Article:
[e5] Las otras dos modalidades discutidas —colaboración y habilidades lingüísticas — representan preocupaciones más prácticas. Varios participantes reflexionaron acerca de proyectos de colaboración: entre los presentes se hallaban post-doctorantes del proyecto “Recepción y circulación de la escritura de mujeres en la Primera Modernidad” (Reception and Circulation of Early Modern Women’s Writing 1550-1700), financiado por el ERC en la National University of Ireland, Galway; graduados del programa doctoral Erasmus Mundus ‘Texto y acontecimiento en la Europa de la Primera Modernidad’ (Text and Event in Early Modern Europe (TEEME)); así como investigadores adscritos a comunidades y redes académicas (cuya lista se encuentra disponible online). Una McIllvenna, describiendo los desafíos de su trabajo con baladas noticiarias de la Primera Modernidad en cuatro lenguas, afirmaba que se pueden desarrollar colaboraciones productivas entre individuos cuando los temas de investigación nos obligan a recurrir a distintos especialistas. La actividad online fue tanto discutida como puesta en práctica: al twittear en vivo extendimos las barreras del evento más allá del campus de Queen Mary. Esto nos llevó a preguntarnos acerca de los foros y redes más idóneos para promulgar discusiones interdisciplinarias. Los asistentes identificaron la necesidad de una plataforma de información con recursos digitales para investigadores de archivos extranjeros.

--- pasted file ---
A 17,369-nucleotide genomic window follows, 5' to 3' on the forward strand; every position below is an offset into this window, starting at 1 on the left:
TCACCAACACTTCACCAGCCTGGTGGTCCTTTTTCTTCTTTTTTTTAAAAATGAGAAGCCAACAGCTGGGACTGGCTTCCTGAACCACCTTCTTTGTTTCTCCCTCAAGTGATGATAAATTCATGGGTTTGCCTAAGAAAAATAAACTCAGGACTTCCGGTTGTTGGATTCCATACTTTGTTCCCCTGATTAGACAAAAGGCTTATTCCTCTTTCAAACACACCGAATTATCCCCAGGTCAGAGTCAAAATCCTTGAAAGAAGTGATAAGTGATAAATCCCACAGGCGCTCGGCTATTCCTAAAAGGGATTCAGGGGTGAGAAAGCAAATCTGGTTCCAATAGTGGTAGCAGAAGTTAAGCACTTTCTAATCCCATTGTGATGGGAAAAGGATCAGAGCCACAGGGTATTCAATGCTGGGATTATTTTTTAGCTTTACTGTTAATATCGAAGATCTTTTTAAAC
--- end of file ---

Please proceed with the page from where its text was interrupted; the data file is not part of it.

[e6] El valor de las habilidades lingüísticas fue un tema tanto más pertinente cuanto que la British Academy, que brindó un apoyo generoso para este simposio, recientemente ha impulsado un programa para promover la conciencia sobre la relevancia de éstas. El simposio reconoció que las lenguas, en sus formas históricas y modernas, constituyen una parte esencial de las diferentes identidades de investigación: éstas definen lo que leemos puesto que determinan el discurso crítico en el cual interpretamos dichas identidades. El latín, cómo señaló la Prof. De Smet, es un recurso muy requerido. Las discusiones de colaboración internacional subrayaron que es vital motivar el multilingüismo. Como Oren Margolis y otros enfatizaron, un mayor número de investigadores (y quizás, sobre todo, los anglófonos) deberían estar más dispuestos a hacer uso de los conocimientos lingüísticos que poseen, cualesquiera que éstos sean. Varios participantes reflexionaron acerca de distintos modos para apoyar a graduados y posgraduados británicos para que empleen los idiomas que aprendieron en la escuela. Reflexionando sobre las ponencias académicas, el Prof. Warren Boutcher señaló que la claridad de la presentación, más que la lengua en sí, determina el éxito de la comunicación.